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  • Writer's pictureKai Abbott

Royal Shrovetide: Football's Greatest Medieval Game

Updated: Jun 7, 2023

Once a year, for the past five centuries, chaos has been unleashed on the quiet and quaint streets of a small English village in Derbyshire, by the name of Ashbourne. Thousands of players, visitors, and spectators gather to view the spectacle that is Royal Shrovetide Football, England’s favorite sporting event, that’s only rule is to not kill the opposing team.

The Royal Shrovetide football match occurs annually on Shrove Tuesday and Ash Wednesday in Ashbourne, England. The famous game dates back close to 500 years, though official records are unknown, due to a town fire in 1667. The match is the biggest highlight in any Ashburian’s calendar, and was even continued during the First and Second World Wars, when soldiers sent letters begging the town to carry on the tradition, whilst they were gone. The game occurs on these dates, because in Medieval times, sports and festivals were held in preparation for fasting, and the beginning of Lent, in the Catholic and Protestant religions.

The game is solely played between those who are born in Ashbourne, with players being assigned to either the Up’ards or the Down’ards based on whether they were born north or south of the Henmore Brook. The match starts at 2pm, when the Shrovetide ball is ‘turned up’ from a stone plinth located in the town center, by the ‘turner-up,’ the person given the job of throwing the four pound ball into the crowd that awaits. Some notable ‘turner-ups’ include King Edward VIII (who gave Royal Shrovetide its “Royal” name), the Duke of Devonshire, and as recently as 2003, King Charles III.

Once a person on either the Down’ard or Up’ard side receives the ball, their objective is to bring the ball to their designated stone plinth, which for the Up’ards is located at Sturston Mill, and for the Down’ards, Clifton Mill. Both plinths are located close to three miles away from each other, and between them, a fair amount of obstacles lie in the way, one of those simply being the town of Ashbourne, and its famous river. To score, or ‘bowl’, the player must tap the ball on the plinth three times successively. All goals scored before 5pm result in the return of all Down’ards and Up’ards to the ‘turning-up’ plinth in the center of town, for the ball to be ‘turned-up’ again, but if a goal is scored after 5pm, the game ends for the day, meaning that events have less goals, and more competition.

In Ashbourne, Royal Shrovetide is no leisurely and slightly rousey game that you play once a year for a bit of fun. For most of these Ashburians, it is something you live by, as one Ashburian said recently in a documentary, “if my son came to me and said he was gay, I’d still love him and he’d be my son, but if he came to me and said he wants to be a Down-ard, I’d kick him out the house.”

For local ball painter Tim Baker, Shrovetide is a way of life, as for the past 31 years, Baker has put 50 to 70 hours of artistic work each year into the famous corc-made Shrovetide balls; all hand painted and done with extreme care and precision. Each ball usually relates to the person given the prestigious honor of turning up the ball at the beginning of the match. Recently, a set of four Shrovetide balls, one of which turned up by King Edward VIII, were sold at a private auction for a staggering £12,500 pounds. Best said by the auctioneer at this event, “Ashbourne’s Royal Shrovetide football match is famous not just in its home county but across the world, and the balls are at the heart of this magic.”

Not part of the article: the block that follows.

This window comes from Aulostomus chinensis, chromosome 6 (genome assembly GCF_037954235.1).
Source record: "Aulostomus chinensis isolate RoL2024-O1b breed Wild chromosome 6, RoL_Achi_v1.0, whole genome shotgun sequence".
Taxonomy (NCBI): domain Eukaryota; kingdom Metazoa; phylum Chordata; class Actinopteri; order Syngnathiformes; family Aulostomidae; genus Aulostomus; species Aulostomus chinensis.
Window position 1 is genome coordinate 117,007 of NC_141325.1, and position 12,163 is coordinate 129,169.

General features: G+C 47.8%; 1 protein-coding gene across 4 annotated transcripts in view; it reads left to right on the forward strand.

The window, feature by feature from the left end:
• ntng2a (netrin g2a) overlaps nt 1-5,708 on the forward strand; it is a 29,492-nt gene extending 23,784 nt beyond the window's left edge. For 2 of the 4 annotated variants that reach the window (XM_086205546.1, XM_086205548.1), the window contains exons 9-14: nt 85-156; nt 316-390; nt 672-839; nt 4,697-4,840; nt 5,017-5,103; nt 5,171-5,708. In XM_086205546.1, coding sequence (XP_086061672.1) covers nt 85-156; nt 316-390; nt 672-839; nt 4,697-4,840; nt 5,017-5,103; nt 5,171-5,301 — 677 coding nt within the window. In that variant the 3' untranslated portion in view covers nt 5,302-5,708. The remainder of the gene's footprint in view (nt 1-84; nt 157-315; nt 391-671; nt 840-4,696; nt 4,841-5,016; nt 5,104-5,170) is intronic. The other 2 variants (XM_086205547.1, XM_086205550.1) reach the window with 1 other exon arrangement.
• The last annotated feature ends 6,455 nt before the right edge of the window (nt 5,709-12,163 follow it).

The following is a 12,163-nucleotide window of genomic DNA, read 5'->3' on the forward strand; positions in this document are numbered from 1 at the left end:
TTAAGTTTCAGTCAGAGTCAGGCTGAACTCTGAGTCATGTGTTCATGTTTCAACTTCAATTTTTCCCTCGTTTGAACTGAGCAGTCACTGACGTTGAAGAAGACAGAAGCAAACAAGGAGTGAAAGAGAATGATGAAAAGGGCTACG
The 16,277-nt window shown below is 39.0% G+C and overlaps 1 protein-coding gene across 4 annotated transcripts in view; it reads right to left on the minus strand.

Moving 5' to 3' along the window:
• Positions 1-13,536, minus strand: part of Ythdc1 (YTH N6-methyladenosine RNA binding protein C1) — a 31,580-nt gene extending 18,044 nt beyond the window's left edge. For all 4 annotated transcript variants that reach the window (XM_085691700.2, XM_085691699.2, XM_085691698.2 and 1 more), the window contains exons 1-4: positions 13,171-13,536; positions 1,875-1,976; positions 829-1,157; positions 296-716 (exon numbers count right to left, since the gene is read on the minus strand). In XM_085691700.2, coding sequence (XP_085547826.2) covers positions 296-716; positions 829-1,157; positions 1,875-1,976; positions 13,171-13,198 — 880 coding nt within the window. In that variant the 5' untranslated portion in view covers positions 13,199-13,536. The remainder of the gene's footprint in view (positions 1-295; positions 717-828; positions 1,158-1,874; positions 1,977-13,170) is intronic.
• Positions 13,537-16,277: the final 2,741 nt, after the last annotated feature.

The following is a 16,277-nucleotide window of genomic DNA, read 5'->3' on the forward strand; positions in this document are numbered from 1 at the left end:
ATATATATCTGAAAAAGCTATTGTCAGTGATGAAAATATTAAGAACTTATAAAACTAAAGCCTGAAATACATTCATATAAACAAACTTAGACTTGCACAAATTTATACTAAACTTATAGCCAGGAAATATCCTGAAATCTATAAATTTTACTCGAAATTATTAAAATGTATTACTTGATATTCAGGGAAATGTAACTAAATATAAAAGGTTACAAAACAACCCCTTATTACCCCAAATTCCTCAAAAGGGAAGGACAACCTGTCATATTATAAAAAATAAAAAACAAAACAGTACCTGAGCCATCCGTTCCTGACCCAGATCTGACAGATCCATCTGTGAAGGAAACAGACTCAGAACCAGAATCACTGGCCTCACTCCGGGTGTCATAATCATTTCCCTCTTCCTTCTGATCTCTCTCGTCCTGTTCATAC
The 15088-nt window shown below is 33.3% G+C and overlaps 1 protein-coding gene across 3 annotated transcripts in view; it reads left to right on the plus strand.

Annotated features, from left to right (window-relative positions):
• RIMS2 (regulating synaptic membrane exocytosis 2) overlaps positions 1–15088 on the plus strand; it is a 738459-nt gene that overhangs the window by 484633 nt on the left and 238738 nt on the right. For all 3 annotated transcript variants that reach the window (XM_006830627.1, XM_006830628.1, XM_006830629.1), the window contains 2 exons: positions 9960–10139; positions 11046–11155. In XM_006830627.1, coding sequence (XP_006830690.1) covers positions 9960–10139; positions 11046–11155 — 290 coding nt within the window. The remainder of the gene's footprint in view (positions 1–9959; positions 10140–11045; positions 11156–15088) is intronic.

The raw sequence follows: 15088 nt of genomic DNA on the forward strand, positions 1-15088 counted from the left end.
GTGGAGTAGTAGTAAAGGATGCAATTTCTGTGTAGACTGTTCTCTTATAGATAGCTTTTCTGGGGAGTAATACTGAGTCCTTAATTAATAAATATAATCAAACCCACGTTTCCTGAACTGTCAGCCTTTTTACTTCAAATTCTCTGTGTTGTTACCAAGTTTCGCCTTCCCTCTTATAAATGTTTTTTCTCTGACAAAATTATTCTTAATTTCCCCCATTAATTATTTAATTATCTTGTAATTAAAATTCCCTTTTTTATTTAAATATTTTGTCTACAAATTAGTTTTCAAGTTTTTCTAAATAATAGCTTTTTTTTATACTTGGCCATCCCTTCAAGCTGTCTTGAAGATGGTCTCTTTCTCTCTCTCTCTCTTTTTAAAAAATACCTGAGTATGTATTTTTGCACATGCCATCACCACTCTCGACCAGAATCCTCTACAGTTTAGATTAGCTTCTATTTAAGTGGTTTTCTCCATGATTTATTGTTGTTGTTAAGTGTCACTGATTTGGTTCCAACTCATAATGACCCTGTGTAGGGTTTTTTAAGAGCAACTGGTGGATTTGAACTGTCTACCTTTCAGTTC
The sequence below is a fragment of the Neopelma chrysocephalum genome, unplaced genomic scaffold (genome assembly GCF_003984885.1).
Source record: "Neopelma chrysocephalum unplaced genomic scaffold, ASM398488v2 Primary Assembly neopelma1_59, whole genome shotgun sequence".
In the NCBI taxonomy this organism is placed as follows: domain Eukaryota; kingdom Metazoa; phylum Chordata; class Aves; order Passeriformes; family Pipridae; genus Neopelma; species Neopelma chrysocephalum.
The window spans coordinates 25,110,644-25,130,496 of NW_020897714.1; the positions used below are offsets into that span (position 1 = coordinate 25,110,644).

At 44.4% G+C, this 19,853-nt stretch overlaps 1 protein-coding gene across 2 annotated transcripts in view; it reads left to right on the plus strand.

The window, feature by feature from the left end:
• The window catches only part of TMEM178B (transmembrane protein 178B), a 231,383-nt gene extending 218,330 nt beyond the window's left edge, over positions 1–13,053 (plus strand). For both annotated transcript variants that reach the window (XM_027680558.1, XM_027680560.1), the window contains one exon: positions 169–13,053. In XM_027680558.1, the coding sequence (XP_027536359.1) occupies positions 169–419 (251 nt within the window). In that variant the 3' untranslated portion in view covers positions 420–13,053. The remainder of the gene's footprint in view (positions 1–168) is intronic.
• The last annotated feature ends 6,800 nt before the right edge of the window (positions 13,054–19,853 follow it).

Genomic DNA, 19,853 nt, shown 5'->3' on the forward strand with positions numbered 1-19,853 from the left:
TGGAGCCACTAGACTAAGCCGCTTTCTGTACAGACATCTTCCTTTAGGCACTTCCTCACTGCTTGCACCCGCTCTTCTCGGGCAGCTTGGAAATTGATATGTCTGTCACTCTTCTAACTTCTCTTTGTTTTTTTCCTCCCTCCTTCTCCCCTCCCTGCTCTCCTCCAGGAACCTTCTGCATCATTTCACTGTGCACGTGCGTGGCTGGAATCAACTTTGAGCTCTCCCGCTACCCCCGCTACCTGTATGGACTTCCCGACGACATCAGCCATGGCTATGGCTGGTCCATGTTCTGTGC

Shrovetide even has an anthem, which was created in 1891, for a concert to raise funds for the damages players would cause while playing in the streets. Now, this anthem is sung each day at the turn-up plinth during Shrovetide, in the Ashbourne town center.

In the town’s culture, the game has somewhat of a cult following, as goalscorers go down in Shrovetide and Ashbourne history as heroes of their respective side of the brook. One of these heroes was Richard Smith, a local Ashburian who trains year round for Shrovetide, memorizing routes around the town, and perfecting the art of sprinting for your life from a crowd that wants your blood. In 2018, Smith, a designated runner for the Down’ards, found himself face to face with the Shrovetide ball, after it found its way out of a crowd scrambling to grab it. In the midst of the frenzy, Smith grabbed the ball, and sprinted two miles to the goal, unbeknownst to the crowd of Up’ards, who did not even notice the ball leaving the scramble. Smith, alongside his brother and father, won the game for the Down’ards in the dying moments of the final day of Shrovetide that year, certifying his place in the Shrovetide history books. When questioned about how the goal felt, Smith said, “it felt like my life had changed,” and that “scoring a Shrovetide goal was like scoring a goal in the World Cup Final.” This was the first time the Down’ards won in over 10 years.

For the vast majority of people who are outsiders, Royal Shrovetide on the surface simply appears to be just another sporting tradition. However, one may not be fooled by the perceived “hooligans” who have participated in this match for the past 500 years. For the complicated and commercialized world of sport that we live in, Shrovetide is considered by the people of Ashbourne to be the world’s greatest medieval game, holding a special significance for the past five centuries to the hundreds of thousands of Ashburians, who have had the opportunity to experience, what they say, is the Ashbourne way of life.


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